Subjects supported: American history and legal studies

  • Refugees, Relief, and Resettlement: Forced Migration and World War II

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    During the Second World War, some 60 million individuals across Europe, North Africa, and Asia were forcibly displaced from their homes. Refugees, Relief, and Resettlement: Forced Migration and World War II includes over 600,000 pages of unpublished manuscript records that document the causes, effects, and responses to refugee crises across the world immediately before, during, and shortly after World War II. Government records, refugee agency files, and correspondence reveal the hidden history of those uprooted within and across national borders as well as the relief, resettlement, and repatriation efforts that followed. This archive can be searched by nationality and ethnicity, country fled, and settlement and resettlement destinations.                                  

    Key Facts
    Date range: 1935–1950
    Document types: manuscripts, pamphlets, ephemera, government documents, relief organization records, and refugee reports
    Source libraries: The National Archives, United Kingdom; The U.S. National Archives and Records Administration (NARA); The British Library; World Jewish Relief Archive
    Subjects supported: history, economics, psychology, public health, sociology, religion, and international studies

  • Women’s Studies Archive: Voice and Vision

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    Voice and Vision is the second installment of the award-winning series, Women’s Studies Archive. It provides valuable primary source materials on the evolution of feminism and women’s experiences throughout the nineteenth and twentieth centuries. Coverage focuses on women’s political activism such as suffrage, birth control, pacifism, civil rights, and socialism across multiple geographic regions. Particular attention has been paid to the mediums through which women have created a voice for themselves, be it through periodicals, books, female-run presses, or forming social movement organizations.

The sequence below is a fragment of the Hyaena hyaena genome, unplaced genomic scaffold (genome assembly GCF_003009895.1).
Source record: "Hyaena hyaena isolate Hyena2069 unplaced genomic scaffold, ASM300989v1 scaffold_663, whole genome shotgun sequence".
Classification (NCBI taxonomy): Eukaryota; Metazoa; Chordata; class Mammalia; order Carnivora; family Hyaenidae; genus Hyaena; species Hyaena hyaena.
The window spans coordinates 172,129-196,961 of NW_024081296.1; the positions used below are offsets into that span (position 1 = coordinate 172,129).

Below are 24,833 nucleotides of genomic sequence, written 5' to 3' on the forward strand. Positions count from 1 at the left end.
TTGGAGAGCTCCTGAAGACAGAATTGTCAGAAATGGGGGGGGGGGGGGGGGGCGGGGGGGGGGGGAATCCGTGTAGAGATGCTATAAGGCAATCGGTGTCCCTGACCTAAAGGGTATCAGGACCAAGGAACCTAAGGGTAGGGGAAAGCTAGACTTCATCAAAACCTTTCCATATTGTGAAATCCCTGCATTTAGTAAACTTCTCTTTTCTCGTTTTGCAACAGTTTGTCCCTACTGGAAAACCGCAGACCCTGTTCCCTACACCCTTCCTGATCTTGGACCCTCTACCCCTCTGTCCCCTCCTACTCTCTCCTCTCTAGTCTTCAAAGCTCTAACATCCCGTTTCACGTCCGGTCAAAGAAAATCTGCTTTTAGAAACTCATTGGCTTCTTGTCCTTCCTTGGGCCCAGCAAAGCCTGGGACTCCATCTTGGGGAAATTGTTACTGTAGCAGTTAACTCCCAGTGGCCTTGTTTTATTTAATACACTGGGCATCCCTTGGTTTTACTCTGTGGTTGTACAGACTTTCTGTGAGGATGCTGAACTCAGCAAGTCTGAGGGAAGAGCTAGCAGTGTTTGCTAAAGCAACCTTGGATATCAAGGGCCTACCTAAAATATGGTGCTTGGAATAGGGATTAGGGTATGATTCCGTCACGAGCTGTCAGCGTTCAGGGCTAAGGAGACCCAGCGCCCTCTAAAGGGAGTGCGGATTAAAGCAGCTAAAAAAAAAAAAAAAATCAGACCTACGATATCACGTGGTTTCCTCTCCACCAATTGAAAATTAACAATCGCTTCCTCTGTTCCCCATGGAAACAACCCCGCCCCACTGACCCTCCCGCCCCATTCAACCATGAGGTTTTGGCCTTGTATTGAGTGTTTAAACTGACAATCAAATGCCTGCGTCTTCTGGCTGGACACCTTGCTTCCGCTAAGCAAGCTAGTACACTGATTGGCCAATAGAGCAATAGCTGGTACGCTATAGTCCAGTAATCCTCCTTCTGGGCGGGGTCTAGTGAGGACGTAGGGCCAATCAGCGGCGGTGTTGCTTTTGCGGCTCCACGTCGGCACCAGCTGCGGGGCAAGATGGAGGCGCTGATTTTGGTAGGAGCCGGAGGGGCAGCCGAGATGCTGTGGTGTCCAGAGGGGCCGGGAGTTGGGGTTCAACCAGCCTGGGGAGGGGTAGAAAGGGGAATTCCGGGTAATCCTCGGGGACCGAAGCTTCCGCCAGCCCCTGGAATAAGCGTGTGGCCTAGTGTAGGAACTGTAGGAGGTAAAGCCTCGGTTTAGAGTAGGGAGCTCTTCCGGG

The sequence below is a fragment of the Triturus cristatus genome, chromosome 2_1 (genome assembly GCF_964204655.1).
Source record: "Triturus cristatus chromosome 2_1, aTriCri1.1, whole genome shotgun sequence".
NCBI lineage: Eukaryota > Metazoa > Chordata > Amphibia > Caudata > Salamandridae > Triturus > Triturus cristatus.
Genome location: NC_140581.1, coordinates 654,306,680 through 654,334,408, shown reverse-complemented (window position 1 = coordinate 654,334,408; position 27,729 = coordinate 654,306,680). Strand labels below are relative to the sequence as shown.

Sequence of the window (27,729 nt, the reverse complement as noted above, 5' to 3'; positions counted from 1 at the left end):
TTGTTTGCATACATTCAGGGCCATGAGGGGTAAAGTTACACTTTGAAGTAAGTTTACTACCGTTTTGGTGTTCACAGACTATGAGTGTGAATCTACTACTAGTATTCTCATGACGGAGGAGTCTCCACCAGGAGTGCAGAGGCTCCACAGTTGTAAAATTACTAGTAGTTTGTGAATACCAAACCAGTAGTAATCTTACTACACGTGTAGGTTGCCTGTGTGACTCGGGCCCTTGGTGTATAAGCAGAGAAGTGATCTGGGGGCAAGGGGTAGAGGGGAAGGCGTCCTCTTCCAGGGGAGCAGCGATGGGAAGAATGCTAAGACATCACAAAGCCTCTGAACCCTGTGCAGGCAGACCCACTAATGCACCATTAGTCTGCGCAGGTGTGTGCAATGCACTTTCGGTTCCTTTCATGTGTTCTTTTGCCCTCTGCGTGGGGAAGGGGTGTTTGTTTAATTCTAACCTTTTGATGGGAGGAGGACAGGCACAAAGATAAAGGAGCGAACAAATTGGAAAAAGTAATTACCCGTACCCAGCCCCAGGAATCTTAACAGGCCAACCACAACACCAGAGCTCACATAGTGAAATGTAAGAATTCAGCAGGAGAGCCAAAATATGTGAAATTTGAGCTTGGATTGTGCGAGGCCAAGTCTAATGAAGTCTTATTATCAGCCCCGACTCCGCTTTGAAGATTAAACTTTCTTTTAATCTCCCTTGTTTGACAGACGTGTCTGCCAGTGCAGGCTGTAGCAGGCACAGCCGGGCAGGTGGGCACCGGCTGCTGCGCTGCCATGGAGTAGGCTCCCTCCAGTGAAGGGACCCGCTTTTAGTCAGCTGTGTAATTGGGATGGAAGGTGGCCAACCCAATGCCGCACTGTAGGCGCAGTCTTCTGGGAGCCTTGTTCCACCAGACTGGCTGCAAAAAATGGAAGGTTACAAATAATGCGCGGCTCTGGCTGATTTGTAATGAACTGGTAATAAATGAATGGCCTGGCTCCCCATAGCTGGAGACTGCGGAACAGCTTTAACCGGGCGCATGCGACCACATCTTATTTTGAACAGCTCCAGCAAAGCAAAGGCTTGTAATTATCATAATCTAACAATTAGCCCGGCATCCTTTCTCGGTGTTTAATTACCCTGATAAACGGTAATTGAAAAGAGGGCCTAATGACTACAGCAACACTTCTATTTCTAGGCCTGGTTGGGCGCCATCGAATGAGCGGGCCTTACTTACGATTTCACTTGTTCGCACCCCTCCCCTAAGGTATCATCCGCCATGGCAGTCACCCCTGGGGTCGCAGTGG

Key Facts
    Date range: 1780–2000
    Document types: periodicals, monographs, manuscripts
    Source libraries: American Antiquarian Society; Tamiment Library and Robert F. Wagner Labor Archives, New York University; California Ethnic and Multicultural Archives, University of California, Santa Barbara; Swarthmore College Peace Collection; The National Archives, Kew; The British Library
    Subjects supported: women’s history, gender studies, sociology, nineteenth- and twentieth-century studies, media and journalism, international history and politics, American history and European studies

  • Mirror Historical Archive, 1903–2000

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    Founded in 1903, the Daily Mirror pursued an illustrative approach to the news, with photography taking a more prominent role than in other papers. This helped the newspaper appeal to a broader readership. During the 1930s, the Daily Mirror established its status as the paper of the ordinary working man, and by the 1950s it was the United Kingdom’s bestselling newspaper. Now the United Kingdom’s only mainstream, left-wing tabloid, the Daily Mirror provides a contrast to the more conservative-leaning UK newspapers. As such, Mirror Historical Archive, 1903–2000, which includes both the Daily Mirror and the Sunday Mirror, provides an ideal counterpoint for students and researchers looking to compare left-wing journalism to right-wing counterparts like the Daily Mail.

    Key Facts
    Date range: 1903–2000
    Document types: newspaper
    Subjects supported: twentieth-century history, politics, economics, media and journalism, and social history